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Mauritius Island is one of the three larger islands, along with Reunion Island and Rodrigues Island, comprising the [Map 1]Mascarene Islands in the Republic of Mauritius. They are all located in the Western Indian Ocean east of Madagascar.
 Notable Species
One of the most notable things about Mauritius Island is the number of species that can be connected to this location in one form or another. As well, the number of species that have been lost, and the number that remains.
According to Avibase, there are 124 species present.
Of those species, 23 of them are threatened to varying degrees. Of those threatened, 8 of them are endemics.
Of the species that have been reported as being found here,12 species are now extinct.
Rare species that have been found on Mauritius Island can include, according to Avibase, Laughing Dove, Buff-banded Rail, Little Ringed Plover, Great Knot, Ruff, Broad-billed Sandpiper, Common Sandpiper, Green Sandpiper, Gray-tailed Tattler, Marsh Sandpiper, Wood Sandpiper, Collared Pratincole, Oriental Pratincole, White-winged Tern, Great Crested Tern, Lesser Crested Tern, White-capped Albatross, Sooty Albatross, Wandering Albatross, White-faced Storm-Petrel, Fairy Prion, Antarctic Prion, Slender-billed Prion, Great Frigatebird, Red-footed Booby, Cattle Egret, Squacco Heron, Black-crowned Night-Heron, Madagascar Fish-Eagle, Sooty Falcon, Peregrine Falcon
Birds you can see here include:
 Other Wildlife
According to a BBC article, bats are the only mammal native to Mauritius. The Mauritius flying fox and Rodrigues flying fox]are large fruit bats endemic to the area. Everything else was introduced.
There are now a number of species, such as tortoises, crabs, macaques, to name a few, that have taken up residence.
There are now various wildlife management operations going on in the Republic of Mauritius.
 Site Information
 History and Use
Mauritius was first visited, it's thought, by the Portuguese in the early 1500s, but wasn't settled at that time.
It was named by the Dutch in the late 1500s and began revolving through a succession of countries in settling and/or governing roles starting in the mid-1600s.
Mauritius became an independent state of the Commonwealth in 1968 going through a period of difficulty which led to it becoming a Republic in 1992.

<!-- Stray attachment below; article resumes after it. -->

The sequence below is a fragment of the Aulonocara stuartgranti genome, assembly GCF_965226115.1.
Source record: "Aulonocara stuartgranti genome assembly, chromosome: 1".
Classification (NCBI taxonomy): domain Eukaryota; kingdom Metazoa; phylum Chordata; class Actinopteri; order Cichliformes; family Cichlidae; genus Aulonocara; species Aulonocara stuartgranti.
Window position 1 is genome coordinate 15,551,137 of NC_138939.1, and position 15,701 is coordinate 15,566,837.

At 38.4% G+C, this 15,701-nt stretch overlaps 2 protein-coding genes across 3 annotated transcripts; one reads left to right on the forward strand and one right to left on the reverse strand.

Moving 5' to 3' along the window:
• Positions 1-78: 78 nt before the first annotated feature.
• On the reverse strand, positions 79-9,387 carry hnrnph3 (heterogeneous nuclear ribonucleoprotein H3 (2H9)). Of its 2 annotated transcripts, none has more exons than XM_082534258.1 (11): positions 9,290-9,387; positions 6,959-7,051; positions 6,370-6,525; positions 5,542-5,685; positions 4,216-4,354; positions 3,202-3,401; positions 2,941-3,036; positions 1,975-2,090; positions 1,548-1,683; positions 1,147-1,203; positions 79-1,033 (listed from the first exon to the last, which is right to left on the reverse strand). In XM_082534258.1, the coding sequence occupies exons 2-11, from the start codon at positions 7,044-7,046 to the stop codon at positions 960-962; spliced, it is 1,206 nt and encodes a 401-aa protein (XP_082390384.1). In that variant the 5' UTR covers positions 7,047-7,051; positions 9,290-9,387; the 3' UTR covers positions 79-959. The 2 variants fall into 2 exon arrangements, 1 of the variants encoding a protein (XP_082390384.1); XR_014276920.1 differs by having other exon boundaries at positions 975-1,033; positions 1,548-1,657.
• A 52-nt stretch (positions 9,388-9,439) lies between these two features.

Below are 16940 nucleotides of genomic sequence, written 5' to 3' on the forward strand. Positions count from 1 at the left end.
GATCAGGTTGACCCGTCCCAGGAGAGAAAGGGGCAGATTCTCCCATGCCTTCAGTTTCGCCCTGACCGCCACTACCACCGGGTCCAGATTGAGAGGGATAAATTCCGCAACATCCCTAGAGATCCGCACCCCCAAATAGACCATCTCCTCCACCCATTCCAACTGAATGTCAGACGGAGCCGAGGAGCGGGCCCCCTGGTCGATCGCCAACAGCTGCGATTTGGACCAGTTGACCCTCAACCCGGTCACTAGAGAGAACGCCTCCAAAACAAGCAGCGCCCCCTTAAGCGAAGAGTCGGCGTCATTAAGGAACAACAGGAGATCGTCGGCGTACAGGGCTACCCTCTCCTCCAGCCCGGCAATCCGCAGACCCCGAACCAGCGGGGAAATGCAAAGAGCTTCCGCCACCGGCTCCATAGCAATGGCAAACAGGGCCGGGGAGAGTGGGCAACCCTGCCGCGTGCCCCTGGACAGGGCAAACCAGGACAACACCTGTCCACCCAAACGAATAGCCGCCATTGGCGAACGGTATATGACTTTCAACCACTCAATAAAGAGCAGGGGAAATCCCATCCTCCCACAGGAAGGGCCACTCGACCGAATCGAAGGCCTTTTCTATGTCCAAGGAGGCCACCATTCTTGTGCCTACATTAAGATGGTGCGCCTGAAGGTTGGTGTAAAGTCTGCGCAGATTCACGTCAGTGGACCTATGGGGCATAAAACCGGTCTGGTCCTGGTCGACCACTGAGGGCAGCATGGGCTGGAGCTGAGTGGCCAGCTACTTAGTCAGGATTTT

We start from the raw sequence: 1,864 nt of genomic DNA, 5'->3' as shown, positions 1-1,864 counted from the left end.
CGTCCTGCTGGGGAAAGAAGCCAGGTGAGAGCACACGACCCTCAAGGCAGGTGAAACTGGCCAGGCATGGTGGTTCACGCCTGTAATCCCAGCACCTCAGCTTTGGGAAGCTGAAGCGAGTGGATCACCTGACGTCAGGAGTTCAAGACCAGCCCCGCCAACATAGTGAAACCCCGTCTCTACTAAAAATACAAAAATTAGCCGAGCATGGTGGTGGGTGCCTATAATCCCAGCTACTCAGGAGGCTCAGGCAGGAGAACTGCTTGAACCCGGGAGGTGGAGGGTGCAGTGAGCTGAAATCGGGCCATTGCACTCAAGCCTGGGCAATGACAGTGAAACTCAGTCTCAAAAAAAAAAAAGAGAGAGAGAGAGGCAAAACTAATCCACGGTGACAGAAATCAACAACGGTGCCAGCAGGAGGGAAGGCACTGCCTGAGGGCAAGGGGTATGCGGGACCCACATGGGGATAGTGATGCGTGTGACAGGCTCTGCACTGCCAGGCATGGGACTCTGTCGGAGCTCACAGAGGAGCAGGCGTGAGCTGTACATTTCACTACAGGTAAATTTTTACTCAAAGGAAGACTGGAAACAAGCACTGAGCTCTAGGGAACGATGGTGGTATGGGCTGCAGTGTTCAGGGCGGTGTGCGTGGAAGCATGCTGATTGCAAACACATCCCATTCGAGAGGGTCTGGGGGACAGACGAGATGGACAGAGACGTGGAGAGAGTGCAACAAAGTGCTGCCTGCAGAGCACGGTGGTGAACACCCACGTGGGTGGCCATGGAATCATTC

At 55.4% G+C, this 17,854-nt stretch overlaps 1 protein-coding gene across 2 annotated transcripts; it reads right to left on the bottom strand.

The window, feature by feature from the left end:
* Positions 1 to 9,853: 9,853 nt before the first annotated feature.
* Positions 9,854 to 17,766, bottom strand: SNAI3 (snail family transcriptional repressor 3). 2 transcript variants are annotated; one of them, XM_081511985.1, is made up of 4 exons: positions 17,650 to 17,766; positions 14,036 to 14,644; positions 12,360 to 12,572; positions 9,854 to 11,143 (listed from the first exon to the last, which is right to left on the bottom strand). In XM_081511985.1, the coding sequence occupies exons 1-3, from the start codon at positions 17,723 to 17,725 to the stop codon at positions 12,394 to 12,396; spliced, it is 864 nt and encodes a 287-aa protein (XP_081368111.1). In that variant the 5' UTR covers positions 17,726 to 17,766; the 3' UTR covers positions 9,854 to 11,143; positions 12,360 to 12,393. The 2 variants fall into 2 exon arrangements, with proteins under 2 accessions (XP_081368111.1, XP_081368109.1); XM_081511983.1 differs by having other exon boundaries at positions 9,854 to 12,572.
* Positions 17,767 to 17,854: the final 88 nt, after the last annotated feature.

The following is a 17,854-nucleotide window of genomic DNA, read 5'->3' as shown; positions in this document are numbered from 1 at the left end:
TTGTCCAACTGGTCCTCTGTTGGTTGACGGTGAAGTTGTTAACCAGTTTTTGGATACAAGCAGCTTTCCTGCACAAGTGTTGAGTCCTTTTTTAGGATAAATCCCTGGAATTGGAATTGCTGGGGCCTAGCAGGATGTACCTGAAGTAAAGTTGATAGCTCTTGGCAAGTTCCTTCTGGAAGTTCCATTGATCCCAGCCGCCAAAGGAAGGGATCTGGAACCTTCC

It still exists as a Republic, where it's subject to all the influences of any other such country in existence today.
 Areas of Interest
Of the various attractions Mauritius Island has to offer, some of those of particular interest to birders and birding include the following.
Black River Gorges National Park, a forested 6,574 hectares/16,244 acres in a park situated in the southwest part of Mauritius Island. Within this park, is Piton de la Riviere which, at 828 meters/2716 feet, is the highest point. Hiking trails are through all areas of the park.
Bras dâ€™Eau National Park, a 497 Hectare/1228 Acre park in the northeast part of the island. Within it are parts of some nature preserves and two hiking trails.
Mauritius has 3 Ramsar sites as part of their joining the Ramsar Convention. The Ramsar Convention is an international effort for the conservation and use of wetlands. The sites are the Rivulet Terre Rouge Estuary Bird Sanctuary, Blue Bay Marine Park, and Pointe Dâ€™Esny.
In addition, they are home to UNESCO World Heritage Sites and National Heritage Sites.
This and other more detailed and specific information can be found at the Republic's website.
 Access and Facilities
Sir Seewoosagur Ramgoolam International Airport (MRU), located 26 miles southeast of the capital of Port Louis in Plaine Magnien, is the airport serving the island. As well, there are cruise lines serving the destination.
Consult a travel professional for up-to-date information if traveling to this destination.
 Recommended Citation
 External Links